Concluding Word of Consolation. Doxology.
But neither let it trouble your understanding, that we see the unrighteous having riches and the servants of God straitened. Let us therefore, brethren and sisters, be believing: we are striving in the contest [4009] of the living God, we are exercised by the present life, in order that we may be crowned by that to come. No one of the righteous received fruit speedily, but awaiteth it. For if God gave shortly the recompense of the righteous, straightway we would be exercising ourselves in business, not in godliness; for we would seem to be righteous, while pursuing not what is godly but what is gainful. And on this account Divine judgment surprised a spirit that was not righteous, and loaded it with chains. [4010]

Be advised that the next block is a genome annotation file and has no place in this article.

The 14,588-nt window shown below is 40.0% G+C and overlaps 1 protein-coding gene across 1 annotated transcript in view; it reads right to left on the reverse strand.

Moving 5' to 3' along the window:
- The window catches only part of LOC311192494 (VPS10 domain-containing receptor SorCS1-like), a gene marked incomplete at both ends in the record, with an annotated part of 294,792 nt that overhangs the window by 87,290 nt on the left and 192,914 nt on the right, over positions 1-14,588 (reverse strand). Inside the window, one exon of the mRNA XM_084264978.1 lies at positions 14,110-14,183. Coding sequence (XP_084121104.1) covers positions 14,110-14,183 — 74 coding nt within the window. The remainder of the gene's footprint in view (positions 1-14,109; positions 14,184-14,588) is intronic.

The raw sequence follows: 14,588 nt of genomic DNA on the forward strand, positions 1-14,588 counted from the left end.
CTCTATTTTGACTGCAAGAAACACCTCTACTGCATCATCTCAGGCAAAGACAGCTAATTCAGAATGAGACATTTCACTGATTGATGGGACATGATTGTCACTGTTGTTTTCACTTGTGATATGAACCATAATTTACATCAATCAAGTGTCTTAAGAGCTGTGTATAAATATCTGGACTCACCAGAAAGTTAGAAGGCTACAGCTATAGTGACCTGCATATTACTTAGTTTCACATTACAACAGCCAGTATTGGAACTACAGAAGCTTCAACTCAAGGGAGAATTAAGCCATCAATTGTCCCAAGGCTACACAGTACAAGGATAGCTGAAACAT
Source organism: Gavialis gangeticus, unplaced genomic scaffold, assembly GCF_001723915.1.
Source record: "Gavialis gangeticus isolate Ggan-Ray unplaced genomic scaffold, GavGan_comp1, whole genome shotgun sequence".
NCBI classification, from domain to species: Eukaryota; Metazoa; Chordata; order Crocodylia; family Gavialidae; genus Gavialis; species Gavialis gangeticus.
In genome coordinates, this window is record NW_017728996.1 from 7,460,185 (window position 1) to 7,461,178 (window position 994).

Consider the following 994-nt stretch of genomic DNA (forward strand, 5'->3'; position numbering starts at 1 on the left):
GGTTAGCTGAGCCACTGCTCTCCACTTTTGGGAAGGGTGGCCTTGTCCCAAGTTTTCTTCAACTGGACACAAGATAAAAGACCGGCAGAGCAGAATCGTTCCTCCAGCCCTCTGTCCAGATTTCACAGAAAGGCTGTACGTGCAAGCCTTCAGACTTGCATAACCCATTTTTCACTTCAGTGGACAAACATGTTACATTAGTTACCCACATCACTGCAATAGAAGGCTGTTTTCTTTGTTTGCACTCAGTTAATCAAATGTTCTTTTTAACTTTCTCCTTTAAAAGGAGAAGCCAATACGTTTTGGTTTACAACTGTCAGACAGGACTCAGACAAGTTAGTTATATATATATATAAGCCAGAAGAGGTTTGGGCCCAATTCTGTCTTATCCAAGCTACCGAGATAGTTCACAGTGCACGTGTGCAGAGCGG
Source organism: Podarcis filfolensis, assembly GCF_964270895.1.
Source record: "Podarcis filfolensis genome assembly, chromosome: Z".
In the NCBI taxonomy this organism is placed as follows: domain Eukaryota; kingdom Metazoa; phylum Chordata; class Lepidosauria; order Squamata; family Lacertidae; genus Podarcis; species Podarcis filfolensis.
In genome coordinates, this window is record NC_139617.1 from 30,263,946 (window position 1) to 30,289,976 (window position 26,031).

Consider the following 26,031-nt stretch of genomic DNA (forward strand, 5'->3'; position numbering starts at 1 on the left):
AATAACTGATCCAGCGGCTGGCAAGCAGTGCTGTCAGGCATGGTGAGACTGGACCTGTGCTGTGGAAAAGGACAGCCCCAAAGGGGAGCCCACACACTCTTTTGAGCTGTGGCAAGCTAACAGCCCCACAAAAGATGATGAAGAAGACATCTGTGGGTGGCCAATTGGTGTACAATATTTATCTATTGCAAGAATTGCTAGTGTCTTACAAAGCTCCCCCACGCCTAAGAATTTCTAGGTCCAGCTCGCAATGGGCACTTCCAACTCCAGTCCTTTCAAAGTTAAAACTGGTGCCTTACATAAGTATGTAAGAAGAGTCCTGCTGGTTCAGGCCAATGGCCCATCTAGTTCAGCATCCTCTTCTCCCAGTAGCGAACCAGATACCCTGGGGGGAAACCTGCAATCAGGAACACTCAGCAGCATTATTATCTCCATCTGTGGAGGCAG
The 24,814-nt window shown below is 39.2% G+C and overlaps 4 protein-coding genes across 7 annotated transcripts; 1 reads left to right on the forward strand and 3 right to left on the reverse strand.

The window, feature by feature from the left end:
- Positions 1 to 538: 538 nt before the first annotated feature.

To the only God invisible, [4011] the Father of truth, who sent forth to us the Saviour and Prince of incorruption, [4012] through whom also He manifested to us the truth and the heavenly life, to Him be the glory for ever and ever. Amen. [4013]


[3848] No title, not even a letter, is preserved in the ms. [In C (= ms. at Constantinople found by Bryennios) the title is Kle'mentos pro`s Korinthi'ous B', corresponding to that of the First Epistle. In S (= Syriac ms. at Cambridge) there is a subscription to the First Epistle ascribing it to Clement, then these words: "Of the same the second Epistle to the Corinthians." At the close this subscription occurs: "Here endeth the Second Epistle of Clement to the Corinthians."--R.]

[3849] [C has here, and in many other places, humas instead of hemas. This substitution of the second person plural is one of its marked peculiarities.--R.]

[3850] [Literally, "little things;" Lightfoot, "mean things."--R.]